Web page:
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Posts Tagged ‘résumés’

Résumé Mucho, Take 2!


Curriculum vitae

Seven and a half years ago I did a post called Résumé Mucho. I know some people currently looking for work who might be advised to avoid some of the statements made in that post or today's. First off, you probably don't want to prepare it on a typewriter as shown in the picture on the right.

Part of today's job search is an eye-catching résumé (or C.V. — curriculum vitae in more modern parlance). A poorly written C.V. can ruin a person's chances of landing that desired position. Below you'll see some examples of statements that are not résumé enhancers! You will have to read some of them fairly closely to catch the faux pas — unfortunate wordings, definitely "oops!" admissions, misspellings, etc. The following is a list of some bloopers that have supposedly appeared on actual job candidates' résumés, job applications, and cover letters:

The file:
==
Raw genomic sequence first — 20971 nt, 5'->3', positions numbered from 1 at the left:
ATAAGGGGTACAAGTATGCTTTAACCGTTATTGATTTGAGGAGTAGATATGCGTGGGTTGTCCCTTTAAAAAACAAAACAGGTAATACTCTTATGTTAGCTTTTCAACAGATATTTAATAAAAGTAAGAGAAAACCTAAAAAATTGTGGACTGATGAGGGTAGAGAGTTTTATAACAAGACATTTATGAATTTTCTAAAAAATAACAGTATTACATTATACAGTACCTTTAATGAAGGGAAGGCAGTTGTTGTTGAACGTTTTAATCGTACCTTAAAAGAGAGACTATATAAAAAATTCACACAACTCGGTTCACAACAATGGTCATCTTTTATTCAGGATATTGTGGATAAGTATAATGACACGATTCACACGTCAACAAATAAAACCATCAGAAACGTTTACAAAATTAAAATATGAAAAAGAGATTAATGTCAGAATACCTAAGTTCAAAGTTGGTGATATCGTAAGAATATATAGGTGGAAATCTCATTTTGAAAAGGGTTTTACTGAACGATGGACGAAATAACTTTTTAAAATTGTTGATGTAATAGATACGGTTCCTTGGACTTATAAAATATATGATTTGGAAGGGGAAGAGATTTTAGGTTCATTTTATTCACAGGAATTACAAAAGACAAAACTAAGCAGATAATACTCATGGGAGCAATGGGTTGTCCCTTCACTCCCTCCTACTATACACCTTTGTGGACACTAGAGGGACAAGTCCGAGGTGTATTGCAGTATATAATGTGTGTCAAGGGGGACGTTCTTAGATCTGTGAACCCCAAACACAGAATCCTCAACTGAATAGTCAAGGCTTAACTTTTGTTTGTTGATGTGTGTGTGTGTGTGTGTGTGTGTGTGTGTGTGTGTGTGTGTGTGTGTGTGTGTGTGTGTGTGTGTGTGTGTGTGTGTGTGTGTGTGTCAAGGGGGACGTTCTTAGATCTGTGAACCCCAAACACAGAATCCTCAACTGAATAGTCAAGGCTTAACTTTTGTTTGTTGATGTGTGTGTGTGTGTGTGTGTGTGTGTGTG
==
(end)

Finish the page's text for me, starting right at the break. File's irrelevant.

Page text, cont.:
It's best for employers that I not work with people.

Here are my qualifications for you to overlook.

I am very detail-oreinted.

My intensity and focus are at inordinately high levels, and my ability to complete projects on time is unspeakable.

Enclosed is a ruff draft of my resume.

I am sicking and entry-level position.

If this resume doesn't blow your hat off, then please return it in the enclosed envelope.
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Interview No No’s


picture of interview

Have you sat for an interview recently? If you've ever gone for a job interview, you have probably been coached on some of the "no no's" to avoid. There are all kinds of things the experts say you should not do — Don't bite your nails. Don't crack your knuckles. Don't fidget. Don't interrupt.... And on and on it could go, almost endlessly.